My point was not that the "god of the gaps" formula hasn't been widely adopted. Rather, historically, it doesn't seem to have been quite the fallback plan it is these days.

Quote:
And even if the "god of the gaps" were only invoked by theist when challenged, which has not been my experience, are you suggesting they don't really mean it when they say it?


That's hard to say. A worthwhile question in cases like this is, would they have said the same thing had they not felt the same pressure to present an answer? To illustrate the worth of that question, imagine a scenario in which a particular candidate for the presidency is asked whether or not he would pass a bill outlawing abortion. Maybe he hasn't given much thought to the question; maybe the terms of the question incline him towards a particular form of answer. So he makes his answer. Whichever way the answer falls, the fact of his having made an answer presents problems for the future. For fear of seeming inconsistent, he may hold more firmly to that answer than he would have otherwise. In point of fact, I think you can see a pretty vivid illustration of this principle with John Kerry's campaign last go round. He came across as a very different presidential candidate than he was a senator. And that's due in part to a process much like this: he gave certain answers in certain contexts to certain question, and then held to those answers (with varying degrees of spin) in order to fend off accusations of inconsistency. Did he believe his answers? To some extent, he probably did. But was it the most accurate representation of what he believed? I sincerely doubt it.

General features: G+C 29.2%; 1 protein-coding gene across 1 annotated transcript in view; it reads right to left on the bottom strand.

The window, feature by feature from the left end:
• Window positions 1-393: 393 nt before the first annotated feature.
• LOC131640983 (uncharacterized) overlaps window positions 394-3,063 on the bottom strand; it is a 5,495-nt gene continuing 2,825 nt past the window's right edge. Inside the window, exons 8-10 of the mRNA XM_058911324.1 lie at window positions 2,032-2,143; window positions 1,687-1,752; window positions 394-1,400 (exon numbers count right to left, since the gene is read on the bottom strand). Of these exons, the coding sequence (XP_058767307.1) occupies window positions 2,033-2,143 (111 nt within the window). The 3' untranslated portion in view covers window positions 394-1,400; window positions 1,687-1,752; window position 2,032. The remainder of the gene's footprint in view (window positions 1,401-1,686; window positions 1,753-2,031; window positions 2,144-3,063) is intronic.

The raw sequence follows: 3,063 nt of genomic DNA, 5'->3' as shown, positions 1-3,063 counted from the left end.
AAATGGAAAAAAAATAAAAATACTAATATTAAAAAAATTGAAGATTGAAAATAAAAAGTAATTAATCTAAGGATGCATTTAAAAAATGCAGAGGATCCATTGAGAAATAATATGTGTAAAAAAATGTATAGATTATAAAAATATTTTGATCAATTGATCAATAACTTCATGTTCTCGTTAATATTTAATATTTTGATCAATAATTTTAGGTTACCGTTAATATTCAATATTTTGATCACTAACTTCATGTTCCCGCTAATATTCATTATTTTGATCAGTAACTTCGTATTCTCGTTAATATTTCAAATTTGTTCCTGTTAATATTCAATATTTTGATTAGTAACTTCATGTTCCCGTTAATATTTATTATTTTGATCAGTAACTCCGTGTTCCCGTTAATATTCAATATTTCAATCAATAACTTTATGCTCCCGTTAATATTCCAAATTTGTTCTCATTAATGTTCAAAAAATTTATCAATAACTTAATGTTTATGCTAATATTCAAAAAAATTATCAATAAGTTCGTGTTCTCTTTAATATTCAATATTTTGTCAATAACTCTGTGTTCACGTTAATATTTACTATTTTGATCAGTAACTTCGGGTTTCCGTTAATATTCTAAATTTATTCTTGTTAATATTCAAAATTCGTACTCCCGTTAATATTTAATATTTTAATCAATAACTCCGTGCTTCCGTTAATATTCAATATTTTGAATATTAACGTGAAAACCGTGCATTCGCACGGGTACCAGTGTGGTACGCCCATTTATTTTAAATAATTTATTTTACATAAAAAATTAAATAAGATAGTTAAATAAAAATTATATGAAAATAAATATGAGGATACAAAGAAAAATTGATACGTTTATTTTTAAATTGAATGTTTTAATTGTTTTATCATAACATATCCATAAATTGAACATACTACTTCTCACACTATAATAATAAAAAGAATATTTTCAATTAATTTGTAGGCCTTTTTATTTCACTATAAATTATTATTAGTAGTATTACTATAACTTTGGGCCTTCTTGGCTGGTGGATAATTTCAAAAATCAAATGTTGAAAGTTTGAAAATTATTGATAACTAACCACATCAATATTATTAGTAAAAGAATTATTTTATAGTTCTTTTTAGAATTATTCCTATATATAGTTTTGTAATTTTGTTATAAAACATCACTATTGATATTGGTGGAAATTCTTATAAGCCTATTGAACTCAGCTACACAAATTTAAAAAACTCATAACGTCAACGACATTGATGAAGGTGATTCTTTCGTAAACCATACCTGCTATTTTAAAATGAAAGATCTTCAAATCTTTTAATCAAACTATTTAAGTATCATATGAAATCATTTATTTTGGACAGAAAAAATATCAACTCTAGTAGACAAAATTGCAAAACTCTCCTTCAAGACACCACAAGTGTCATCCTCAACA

Quote:
As to the historic belief a "God" was behind it all, I can only refer you to ideas like "the great chain of being," books like Natural Theology, references in the literature and histories of many cultures to the working out of "God's plan," the attribution of various natural and man-made disasters to divine retribution and so on.


The first is a rationally developed system, so it demands to be handled different than the last. The Great Chain of Being developed out of Aristotelian thought; in that regard, it was a logical extension of what was, for the late medieval and early Renaissance intellect, the avant garde of scientific viewpoints. It served not to stifle scientific development, but to provide a framework for further development, much as Darwinian theory has provided the framework for modern biology. The whole edifice of "species" and Linean categorization develops out of that framework, and in turn contributed to our transition to modern biological conceptions.

As for the attribution of God's plan to various disasters, I think context plays a substantial role. That a particular person consoles their family with the idea that God allowed or even orchestrated the collapse of a suspension bridge is not necessarily exclusive of their desire to look for natural causes. In trying to reconcile themselves to the consequences, they may well make a theological pronouncement; at the same time, they may involve themselves in the attempt to find structural deficiences that prompted the collapse. To that end, mention of God is not compelling evidence of a resort to the God of the Gaps. You have to look at the whole of a person's behavior to decide that, and on the whole, it looks to me as though most religious believers look for answers the same way as most atheists -- they just add a layer.

That isn't to say that there aren't religionists who don't unequivocably invoke the God of the Gaps formula. But I haven't seen any evidence that their numbers are all that impressive.

Quote: